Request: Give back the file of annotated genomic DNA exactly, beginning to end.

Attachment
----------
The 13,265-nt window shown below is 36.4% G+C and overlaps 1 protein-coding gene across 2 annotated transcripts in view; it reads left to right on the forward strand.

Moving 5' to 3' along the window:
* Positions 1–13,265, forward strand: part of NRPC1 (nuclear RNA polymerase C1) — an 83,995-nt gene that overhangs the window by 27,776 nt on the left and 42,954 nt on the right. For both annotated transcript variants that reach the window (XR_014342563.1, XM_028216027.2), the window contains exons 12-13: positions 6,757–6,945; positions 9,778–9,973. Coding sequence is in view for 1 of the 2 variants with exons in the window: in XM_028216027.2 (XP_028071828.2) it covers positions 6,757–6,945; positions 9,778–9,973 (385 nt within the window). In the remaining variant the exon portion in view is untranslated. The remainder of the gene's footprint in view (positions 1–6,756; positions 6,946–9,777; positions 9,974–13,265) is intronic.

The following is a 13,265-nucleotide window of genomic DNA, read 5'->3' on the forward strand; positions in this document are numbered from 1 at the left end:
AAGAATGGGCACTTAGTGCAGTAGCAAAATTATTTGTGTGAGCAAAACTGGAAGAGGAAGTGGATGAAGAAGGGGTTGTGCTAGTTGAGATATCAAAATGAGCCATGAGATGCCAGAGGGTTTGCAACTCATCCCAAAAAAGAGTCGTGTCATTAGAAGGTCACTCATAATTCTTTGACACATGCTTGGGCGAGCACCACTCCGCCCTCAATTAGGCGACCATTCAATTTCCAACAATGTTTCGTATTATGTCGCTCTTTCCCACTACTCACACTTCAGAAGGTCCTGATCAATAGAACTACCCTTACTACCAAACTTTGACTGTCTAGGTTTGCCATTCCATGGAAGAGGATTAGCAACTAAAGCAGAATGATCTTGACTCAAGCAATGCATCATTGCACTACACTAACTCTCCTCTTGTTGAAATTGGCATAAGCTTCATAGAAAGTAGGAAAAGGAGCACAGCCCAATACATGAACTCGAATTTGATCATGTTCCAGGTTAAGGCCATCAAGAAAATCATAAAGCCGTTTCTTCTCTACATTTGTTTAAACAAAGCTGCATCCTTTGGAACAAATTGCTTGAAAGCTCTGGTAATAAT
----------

The 13,265-nt window shown below is 36.4% G+C and overlaps 1 protein-coding gene across 2 annotated transcripts in view; it reads left to right on the forward strand.

Moving 5' to 3' along the window:
* Positions 1–13,265, forward strand: part of NRPC1 (nuclear RNA polymerase C1) — an 83,995-nt gene that overhangs the window by 27,776 nt on the left and 42,954 nt on the right. For both annotated transcript variants that reach the window (XR_014342563.1, XM_028216027.2), the window contains exons 12-13: positions 6,757–6,945; positions 9,778–9,973. Coding sequence is in view for 1 of the 2 variants with exons in the window: in XM_028216027.2 (XP_028071828.2) it covers positions 6,757–6,945; positions 9,778–9,973 (385 nt within the window). In the remaining variant the exon portion in view is untranslated. The remainder of the gene's footprint in view (positions 1–6,756; positions 6,946–9,777; positions 9,974–13,265) is intronic.

The following is a 13,265-nucleotide window of genomic DNA, read 5'->3' on the forward strand; positions in this document are numbered from 1 at the left end:
AAGAATGGGCACTTAGTGCAGTAGCAAAATTATTTGTGTGAGCAAAACTGGAAGAGGAAGTGGATGAAGAAGGGGTTGTGCTAGTTGAGATATCAAAATGAGCCATGAGATGCCAGAGGGTTTGCAACTCATCCCAAAAAAGAGTCGTGTCATTAGAAGGTCACTCATAATTCTTTGACACATGCTTGGGCGAGCACCACTCCGCCCTCAATTAGGCGACCATTCAATTTCCAACAATGTTTCGTATTATGTCGCTCTTTCCCACTACTCACACTTCAGAAGGTCCTGATCAATAGAACTACCCTTACTACCAAACTTTGACTGTCTAGGTTTGCCATTCCATGGAAGAGGATTAGCAACTAAAGCAGAATGATCTTGACTCAAGCAATGCATCATTGCACTACACTAACTCTCCTCTTGTTGAAATTGGCATAAGCTTCATAGAAAGTAGGAAAAGGAGCACAGCCCAATACATGAACTCGAATTTGATCATGTTCCAGGTTAAGGCCATCAAGAAAATCATAAAGCCGTTTCTTCTCTACATTTGTTTAAACAAAGCTGCATCCTTTGGAACAAATTGCTTGAAAGCTCTGGTAATAAT